Last modified on November 7, 2021
In the ongoing push to establish the next generation of cellular IoT networks, the remaining key question is: Which technology should be rolled out first – CAT-M1, offering a quicker time-to-market, or CAT-NB1, providing a simpler and more cost-efficient service?
As organizations have various connectivity options, understanding the differences in the available offerings is crucial. While both options (CAT-M1 and NB- IoT) are complementary, they address different types of use cases based on the strength of their technological capabilities. NB-IoT is ideal for use cases with low data throughputs which do not require high refresh rates (like smart meters and sensors) while CAT-M1 is great for high bandwidth data rates, mobility (asset tracking, vehicles, etc.) and voice connectivity.
Both CAT-M1 and CAT-NB1 are considered future-proof. So what are different countries opting for?
In the U.S. – the first market to see these new technologies deployed – Verizon and AT&T appear to have opted for the time-to-market angle and are now both offering services on their individual CAT-M1 networks. There is considerable logic to this in that M1 can be implemented through a relatively straightforward software update to the existing radio infrastructure, while NB1 will require new hardware.
With existing CAT-1 base stations upgraded to support M1, providers can now offer more competitive solutions in terms of service cost, compared to the previous M2M technologies. Given that M1 networks are already up and running, network providers and device manufacturers are free to take their time retrofitting base stations with the necessary hardware for an eventual NB1 rollout.
In Europe, the major carriers have experienced something of a change-of-heart. Having initially stated they would begin with the simpler and ultimately lower cost NB1 networks – ideal for applications, such as smart metering, that do not require mobility or voice – they have since changed tack, opting instead for the lower initial investment required for an upgrade to M1. This is due to the availability of an M1 eco-system driven by the initial U.S. deployment.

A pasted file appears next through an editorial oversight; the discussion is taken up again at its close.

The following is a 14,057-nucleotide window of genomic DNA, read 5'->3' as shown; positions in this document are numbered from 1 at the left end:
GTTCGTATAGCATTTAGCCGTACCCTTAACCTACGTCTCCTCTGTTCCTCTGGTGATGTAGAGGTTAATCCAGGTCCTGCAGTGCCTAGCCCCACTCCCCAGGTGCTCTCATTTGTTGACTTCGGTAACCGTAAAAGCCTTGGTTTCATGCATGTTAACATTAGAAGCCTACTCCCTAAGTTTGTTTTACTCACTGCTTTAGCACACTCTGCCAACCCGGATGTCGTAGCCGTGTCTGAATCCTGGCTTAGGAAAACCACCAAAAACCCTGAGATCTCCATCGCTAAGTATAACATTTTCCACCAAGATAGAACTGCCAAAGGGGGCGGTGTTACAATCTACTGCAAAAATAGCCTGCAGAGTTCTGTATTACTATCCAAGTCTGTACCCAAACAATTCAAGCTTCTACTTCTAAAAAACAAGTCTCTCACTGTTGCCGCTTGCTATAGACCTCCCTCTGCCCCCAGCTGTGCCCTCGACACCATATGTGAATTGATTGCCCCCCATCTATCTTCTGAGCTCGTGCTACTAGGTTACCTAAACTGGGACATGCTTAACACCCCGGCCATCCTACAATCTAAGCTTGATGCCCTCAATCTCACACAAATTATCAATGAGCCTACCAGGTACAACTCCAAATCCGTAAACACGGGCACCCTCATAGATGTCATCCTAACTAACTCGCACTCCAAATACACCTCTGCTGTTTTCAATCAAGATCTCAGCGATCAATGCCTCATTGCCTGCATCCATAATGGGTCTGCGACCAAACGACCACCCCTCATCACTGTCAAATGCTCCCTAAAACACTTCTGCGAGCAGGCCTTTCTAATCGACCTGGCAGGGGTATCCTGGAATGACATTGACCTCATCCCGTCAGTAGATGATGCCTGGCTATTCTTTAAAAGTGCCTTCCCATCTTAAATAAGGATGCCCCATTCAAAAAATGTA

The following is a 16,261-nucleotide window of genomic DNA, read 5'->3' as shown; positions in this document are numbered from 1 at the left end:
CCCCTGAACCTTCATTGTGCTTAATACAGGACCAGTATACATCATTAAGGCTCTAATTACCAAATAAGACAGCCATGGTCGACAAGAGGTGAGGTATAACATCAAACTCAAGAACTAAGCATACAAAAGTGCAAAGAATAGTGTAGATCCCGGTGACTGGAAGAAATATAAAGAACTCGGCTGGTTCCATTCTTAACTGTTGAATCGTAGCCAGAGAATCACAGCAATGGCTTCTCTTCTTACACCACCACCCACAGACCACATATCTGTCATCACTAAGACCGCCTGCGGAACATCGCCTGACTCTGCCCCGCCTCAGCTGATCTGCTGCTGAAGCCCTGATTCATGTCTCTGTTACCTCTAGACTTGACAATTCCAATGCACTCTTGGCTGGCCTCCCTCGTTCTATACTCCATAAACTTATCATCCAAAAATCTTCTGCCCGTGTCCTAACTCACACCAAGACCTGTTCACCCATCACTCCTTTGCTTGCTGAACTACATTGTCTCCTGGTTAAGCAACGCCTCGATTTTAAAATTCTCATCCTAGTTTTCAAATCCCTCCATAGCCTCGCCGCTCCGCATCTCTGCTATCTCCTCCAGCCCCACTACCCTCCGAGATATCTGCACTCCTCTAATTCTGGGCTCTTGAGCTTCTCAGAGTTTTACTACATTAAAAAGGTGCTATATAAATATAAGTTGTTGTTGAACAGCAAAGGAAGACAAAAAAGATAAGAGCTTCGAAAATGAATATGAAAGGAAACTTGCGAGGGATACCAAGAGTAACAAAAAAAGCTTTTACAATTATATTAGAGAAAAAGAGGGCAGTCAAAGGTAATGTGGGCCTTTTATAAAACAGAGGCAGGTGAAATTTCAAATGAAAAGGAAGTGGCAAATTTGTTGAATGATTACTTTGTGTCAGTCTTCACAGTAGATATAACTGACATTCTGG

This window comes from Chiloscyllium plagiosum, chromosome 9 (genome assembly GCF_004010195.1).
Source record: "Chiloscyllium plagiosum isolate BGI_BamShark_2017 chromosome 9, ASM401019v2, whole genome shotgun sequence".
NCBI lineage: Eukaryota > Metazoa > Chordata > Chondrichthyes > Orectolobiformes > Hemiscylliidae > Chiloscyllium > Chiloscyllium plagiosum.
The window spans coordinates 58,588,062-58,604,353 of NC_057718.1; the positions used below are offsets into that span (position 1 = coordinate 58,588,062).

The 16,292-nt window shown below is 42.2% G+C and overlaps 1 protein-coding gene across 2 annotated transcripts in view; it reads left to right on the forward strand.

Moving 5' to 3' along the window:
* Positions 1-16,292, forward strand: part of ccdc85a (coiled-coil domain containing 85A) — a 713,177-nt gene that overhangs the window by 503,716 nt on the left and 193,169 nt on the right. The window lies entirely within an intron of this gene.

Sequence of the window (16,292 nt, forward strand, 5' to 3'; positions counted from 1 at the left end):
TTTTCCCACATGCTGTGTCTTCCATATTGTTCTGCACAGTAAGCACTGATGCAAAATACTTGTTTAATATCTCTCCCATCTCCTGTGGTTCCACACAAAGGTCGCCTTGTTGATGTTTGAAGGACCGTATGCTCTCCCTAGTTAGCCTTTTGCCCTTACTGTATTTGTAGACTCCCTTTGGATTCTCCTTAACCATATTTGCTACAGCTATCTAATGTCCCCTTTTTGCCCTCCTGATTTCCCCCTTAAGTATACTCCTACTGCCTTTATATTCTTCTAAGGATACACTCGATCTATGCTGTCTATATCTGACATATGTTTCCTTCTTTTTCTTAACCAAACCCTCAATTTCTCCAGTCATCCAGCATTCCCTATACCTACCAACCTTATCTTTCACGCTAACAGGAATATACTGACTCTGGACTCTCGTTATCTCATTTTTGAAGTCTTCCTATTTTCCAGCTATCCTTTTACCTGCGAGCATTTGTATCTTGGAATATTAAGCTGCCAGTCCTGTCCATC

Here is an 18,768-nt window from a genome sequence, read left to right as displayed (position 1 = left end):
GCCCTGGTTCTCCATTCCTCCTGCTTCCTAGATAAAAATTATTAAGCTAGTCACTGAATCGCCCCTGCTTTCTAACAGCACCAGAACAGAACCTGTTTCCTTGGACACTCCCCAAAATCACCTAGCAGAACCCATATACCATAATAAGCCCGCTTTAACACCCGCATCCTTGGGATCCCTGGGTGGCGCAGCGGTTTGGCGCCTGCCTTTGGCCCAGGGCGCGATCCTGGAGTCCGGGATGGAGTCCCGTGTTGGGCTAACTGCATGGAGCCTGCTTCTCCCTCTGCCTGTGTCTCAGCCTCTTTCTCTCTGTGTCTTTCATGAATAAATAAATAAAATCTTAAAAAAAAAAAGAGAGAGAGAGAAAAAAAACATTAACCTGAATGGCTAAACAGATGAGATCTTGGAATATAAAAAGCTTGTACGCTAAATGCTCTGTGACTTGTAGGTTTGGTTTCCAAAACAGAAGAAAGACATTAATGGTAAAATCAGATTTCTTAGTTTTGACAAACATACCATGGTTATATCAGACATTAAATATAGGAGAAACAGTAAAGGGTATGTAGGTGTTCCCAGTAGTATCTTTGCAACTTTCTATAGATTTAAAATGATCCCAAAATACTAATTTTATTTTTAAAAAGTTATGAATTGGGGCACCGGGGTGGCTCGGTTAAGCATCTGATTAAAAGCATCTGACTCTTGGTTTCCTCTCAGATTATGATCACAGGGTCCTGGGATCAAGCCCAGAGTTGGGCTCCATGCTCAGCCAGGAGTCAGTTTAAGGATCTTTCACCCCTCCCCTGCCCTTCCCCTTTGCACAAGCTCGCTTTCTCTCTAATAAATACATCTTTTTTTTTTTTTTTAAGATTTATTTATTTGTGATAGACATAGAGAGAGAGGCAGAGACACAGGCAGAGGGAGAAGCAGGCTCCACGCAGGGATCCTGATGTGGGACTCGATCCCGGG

With the initial U.S. deployment in place, an M1 ecosystem has been created that can be easily applied to Europe, with devices, chipsets and certification processes already available. In February, Orange Europe announced the deployment of M1, with pilots beginning this year, while NB1 will be added to their offering at some point in the future.
Asia is somewhat divided over the M1/NB1 issue. Much like their European counterparts, Japanese operators have opted to start with M1, motivated by the existence of an M1 ecosystem. China, on the other hand, has opted to begin with NB1, driven predominantly by Huawei as the only current vendor with a commercial narrowband offering. In South Korea, this division is even more evident. At least one carrier is already gearing up to roll out M1 offerings this year, while others will wait for NB1.
The future is bright for both. Predictions from Statista show that NB-IoT will reach 750+ million connections by 2023.
GSMA also reports that a total of 127 commercial networks were launched with either LTE-M or NB-IoT, a trend that shows no signs of stopping.
Some countries will have M1 coverage, some will have NB1 coverage, and some will have both. Devices that target global applications, such as pallet tracking and cold chain management, will need dual-mode operation as key requirement. In places that are covered by both M1 and NB1, this will enable such devices to select the optimal network in terms of cost and quality.